For Church magazine December 2022

When you look at a dark sky and say “it’s going to rain” you are being a prophet. When you advise a child not to step off the pavement until they’ve checked the traffic you are being a prophet. It’s not about magically telling the future—it’s about reading the signs. When I say that the government will be thrown out at the next election I’m using available information to assess probabilities. It’s not rocket science.

Jesus, you may recall, was not slow in laying into his mates for failing or refusing to read the signs of the times. 

Church congregations don’t read the signs of the times. Numbers are shrinking. People are dying and not being replaced. Costs of keeping churches going are rising alarmingly. People can’t afford to give as much as they used to. And yet people expect churches to continue as before: everything is forever until one day—phut!—it vanishes. “We never saw that coming” they say. They must be blind or stupid or both.

A caller at the vicarage: “Father, can you help me?” Can you guess what’s coming? A child in hospital, a mother dying in Birmingham, needs money for bus fare, food, accommodation. Yup, spot on. All of ’em.

This is common enough. He might be telling the truth. Shall I look at his teeth for signs of crystal meth use? Shall I ask to see his forearms for signs of needle use? I think: ha, I’ll see if a few questions will catch him out. Where does he live? Which hospital? Has he been to social services? But I know there’s no point asking questions. He might be lying. I would lie if I had to. I am naive, he is smart. Anyway, who am I to judge? Of course, I part with money. He goes off: a small victory for him. I’m tired, and there’s something on the TV in two minutes, and for a moment I’m relieved. Then the nagging guilt: I should be doing more. I can’t blame him: what do I expect from someone who hasn’t been dealt the same cards as me?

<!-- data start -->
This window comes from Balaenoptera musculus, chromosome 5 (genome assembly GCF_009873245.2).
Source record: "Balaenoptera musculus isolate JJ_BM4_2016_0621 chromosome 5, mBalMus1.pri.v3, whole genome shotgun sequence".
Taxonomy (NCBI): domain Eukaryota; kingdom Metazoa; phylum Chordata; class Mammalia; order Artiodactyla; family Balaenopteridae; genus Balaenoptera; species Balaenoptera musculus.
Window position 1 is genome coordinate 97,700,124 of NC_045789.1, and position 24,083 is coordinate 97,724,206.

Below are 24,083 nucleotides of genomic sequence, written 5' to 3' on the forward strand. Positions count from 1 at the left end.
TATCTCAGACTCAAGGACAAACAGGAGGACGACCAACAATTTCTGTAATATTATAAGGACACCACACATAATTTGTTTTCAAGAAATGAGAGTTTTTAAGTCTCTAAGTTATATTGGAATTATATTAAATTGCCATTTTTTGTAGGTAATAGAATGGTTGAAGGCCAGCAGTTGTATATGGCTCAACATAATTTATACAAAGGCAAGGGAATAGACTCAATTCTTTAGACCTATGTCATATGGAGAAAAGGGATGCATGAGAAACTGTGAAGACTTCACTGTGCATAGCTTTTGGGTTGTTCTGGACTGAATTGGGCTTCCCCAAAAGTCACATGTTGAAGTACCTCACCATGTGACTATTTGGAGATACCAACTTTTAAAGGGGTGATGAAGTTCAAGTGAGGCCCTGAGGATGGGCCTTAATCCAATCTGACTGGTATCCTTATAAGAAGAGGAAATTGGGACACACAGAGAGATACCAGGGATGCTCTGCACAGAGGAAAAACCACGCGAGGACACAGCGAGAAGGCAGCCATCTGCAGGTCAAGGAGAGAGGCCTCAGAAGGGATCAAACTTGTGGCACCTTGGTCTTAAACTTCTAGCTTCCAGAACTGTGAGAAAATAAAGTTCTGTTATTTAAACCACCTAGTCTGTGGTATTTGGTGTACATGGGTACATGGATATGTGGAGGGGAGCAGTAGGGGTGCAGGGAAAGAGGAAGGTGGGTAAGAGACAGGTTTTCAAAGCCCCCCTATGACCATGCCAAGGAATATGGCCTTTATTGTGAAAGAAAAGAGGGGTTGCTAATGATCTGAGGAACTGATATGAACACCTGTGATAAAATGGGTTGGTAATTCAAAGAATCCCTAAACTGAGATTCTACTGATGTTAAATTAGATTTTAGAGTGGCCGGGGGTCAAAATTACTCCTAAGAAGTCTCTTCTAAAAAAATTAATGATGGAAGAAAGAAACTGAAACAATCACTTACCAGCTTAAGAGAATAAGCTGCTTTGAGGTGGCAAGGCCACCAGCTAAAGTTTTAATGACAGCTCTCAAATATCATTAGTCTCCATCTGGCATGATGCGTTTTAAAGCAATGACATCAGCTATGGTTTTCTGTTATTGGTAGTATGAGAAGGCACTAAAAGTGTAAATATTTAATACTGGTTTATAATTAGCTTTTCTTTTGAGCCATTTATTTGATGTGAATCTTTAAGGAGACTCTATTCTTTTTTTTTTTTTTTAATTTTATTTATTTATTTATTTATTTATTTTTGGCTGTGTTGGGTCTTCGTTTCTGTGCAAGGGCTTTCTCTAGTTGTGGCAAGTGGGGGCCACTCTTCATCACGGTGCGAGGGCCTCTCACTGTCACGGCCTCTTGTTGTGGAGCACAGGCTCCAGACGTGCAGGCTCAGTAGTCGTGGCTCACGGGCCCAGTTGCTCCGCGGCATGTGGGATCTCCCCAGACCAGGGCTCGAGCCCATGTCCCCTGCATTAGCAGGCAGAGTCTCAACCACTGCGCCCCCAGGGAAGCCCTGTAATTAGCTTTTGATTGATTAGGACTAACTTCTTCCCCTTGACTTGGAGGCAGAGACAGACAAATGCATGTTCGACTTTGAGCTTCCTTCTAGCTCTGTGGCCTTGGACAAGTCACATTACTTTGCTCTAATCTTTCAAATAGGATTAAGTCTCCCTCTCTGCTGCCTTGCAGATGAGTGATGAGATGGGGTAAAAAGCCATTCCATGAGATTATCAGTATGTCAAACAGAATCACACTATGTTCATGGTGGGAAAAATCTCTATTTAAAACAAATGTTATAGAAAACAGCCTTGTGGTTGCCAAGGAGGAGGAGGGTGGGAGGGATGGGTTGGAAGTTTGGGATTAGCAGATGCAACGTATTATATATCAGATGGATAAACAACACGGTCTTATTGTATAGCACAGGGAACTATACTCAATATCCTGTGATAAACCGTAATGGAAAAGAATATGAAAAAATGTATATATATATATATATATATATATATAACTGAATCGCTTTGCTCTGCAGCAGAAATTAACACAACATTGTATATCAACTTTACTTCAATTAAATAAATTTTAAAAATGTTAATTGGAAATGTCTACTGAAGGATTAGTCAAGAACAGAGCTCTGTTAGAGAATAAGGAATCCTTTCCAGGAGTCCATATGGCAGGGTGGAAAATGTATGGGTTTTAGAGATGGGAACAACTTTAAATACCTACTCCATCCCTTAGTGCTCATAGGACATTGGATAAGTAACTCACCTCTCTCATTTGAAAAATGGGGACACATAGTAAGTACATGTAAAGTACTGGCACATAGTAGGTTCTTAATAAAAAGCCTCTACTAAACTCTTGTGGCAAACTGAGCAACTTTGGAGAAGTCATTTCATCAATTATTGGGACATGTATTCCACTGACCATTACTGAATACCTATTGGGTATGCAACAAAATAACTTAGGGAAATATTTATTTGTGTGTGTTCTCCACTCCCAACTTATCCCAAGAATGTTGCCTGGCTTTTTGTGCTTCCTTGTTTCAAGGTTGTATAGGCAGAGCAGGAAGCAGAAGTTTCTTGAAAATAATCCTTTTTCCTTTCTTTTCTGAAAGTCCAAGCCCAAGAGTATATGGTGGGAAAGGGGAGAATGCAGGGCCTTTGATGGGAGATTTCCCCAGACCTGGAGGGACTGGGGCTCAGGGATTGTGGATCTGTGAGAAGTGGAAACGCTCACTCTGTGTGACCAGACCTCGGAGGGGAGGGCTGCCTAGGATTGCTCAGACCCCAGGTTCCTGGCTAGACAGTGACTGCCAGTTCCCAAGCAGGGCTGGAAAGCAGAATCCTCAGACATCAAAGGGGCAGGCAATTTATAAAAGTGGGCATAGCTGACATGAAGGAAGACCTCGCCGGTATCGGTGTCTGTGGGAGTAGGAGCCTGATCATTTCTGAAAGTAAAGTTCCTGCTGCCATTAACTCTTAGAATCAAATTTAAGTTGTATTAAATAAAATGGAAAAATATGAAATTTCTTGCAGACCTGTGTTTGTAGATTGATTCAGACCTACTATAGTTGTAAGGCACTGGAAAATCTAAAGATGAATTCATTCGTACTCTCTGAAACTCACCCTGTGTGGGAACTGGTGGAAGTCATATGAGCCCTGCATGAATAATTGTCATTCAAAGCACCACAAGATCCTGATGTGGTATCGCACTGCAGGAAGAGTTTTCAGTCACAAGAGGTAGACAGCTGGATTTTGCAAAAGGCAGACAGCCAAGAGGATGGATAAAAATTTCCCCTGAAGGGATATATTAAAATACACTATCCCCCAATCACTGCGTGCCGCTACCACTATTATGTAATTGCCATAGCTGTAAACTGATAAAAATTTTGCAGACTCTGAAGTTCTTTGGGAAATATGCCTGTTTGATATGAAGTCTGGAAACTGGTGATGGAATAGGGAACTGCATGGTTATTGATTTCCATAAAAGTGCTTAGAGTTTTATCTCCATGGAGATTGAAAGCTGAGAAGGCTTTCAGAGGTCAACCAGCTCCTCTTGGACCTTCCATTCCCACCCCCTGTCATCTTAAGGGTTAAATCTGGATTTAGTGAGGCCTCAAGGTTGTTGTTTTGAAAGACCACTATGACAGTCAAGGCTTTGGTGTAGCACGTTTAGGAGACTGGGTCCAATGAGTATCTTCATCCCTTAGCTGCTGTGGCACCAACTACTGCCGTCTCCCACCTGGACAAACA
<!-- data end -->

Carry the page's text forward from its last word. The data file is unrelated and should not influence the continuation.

Take the people who gather outside the Town Hall waiting for their fix. Or the people who gather at the free lunch place on Rangemore Street. Or the people who chuck used needles and syringes over vicarage garden walls.

All these people are prophets. 

Prophets are not nice. They are not agreeable, diplomatic or polite.  They tell us about our society. Prophets make us uncomfortable. Prophets say what others dare not. Prophets reveal our values. They hold up a mirror to our own priorities—yours and mine. People went to see John the Baptist in the desert then complained because he was smelly, dirty and forthright, What in God’s name did they expect? A man in suit and tie smelling of roses? People are dense.

Prophets force me to judge myself: have I ordered my life to attend to what is most true, most important, most essential? Or do I go for the easy option every time so I can watch my favourite film while stuffing After Eights into my gob?

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